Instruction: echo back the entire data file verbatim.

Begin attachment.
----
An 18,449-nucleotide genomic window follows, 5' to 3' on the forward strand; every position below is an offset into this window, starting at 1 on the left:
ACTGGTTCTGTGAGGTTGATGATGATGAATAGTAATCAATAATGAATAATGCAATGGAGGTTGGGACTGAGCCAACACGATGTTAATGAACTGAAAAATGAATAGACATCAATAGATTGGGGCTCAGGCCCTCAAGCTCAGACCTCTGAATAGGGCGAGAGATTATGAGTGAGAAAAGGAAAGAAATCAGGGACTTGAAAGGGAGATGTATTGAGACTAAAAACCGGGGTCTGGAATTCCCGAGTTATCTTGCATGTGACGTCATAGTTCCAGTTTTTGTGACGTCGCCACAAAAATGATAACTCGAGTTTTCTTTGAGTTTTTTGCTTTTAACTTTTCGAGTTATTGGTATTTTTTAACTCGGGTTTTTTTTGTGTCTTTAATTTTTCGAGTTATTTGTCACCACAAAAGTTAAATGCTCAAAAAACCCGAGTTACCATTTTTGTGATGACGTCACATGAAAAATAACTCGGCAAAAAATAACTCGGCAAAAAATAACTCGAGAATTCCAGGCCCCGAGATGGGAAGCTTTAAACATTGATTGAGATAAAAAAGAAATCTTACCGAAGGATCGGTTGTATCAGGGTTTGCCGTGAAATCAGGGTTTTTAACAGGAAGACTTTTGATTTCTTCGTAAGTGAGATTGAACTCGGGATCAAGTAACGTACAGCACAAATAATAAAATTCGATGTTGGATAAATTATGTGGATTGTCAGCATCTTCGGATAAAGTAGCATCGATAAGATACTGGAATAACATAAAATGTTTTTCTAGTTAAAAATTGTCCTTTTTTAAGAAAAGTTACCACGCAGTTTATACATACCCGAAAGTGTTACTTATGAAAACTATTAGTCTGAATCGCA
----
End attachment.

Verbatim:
An 18,449-nucleotide genomic window follows, 5' to 3' on the forward strand; every position below is an offset into this window, starting at 1 on the left:
ACTGGTTCTGTGAGGTTGATGATGATGAATAGTAATCAATAATGAATAATGCAATGGAGGTTGGGACTGAGCCAACACGATGTTAATGAACTGAAAAATGAATAGACATCAATAGATTGGGGCTCAGGCCCTCAAGCTCAGACCTCTGAATAGGGCGAGAGATTATGAGTGAGAAAAGGAAAGAAATCAGGGACTTGAAAGGGAGATGTATTGAGACTAAAAACCGGGGTCTGGAATTCCCGAGTTATCTTGCATGTGACGTCATAGTTCCAGTTTTTGTGACGTCGCCACAAAAATGATAACTCGAGTTTTCTTTGAGTTTTTTGCTTTTAACTTTTCGAGTTATTGGTATTTTTTAACTCGGGTTTTTTTTGTGTCTTTAATTTTTCGAGTTATTTGTCACCACAAAAGTTAAATGCTCAAAAAACCCGAGTTACCATTTTTGTGATGACGTCACATGAAAAATAACTCGGCAAAAAATAACTCGGCAAAAAATAACTCGAGAATTCCAGGCCCCGAGATGGGAAGCTTTAAACATTGATTGAGATAAAAAAGAAATCTTACCGAAGGATCGGTTGTATCAGGGTTTGCCGTGAAATCAGGGTTTTTAACAGGAAGACTTTTGATTTCTTCGTAAGTGAGATTGAACTCGGGATCAAGTAACGTACAGCACAAATAATAAAATTCGATGTTGGATAAATTATGTGGATTGTCAGCATCTTCGGATAAAGTAGCATCGATAAGATACTGGAATAACATAAAATGTTTTTCTAGTTAAAAATTGTCCTTTTTTAAGAAAAGTTACCACGCAGTTTATACATACCCGAAAGTGTTACTTATGAAAACTATTAGTCTGAATCGCA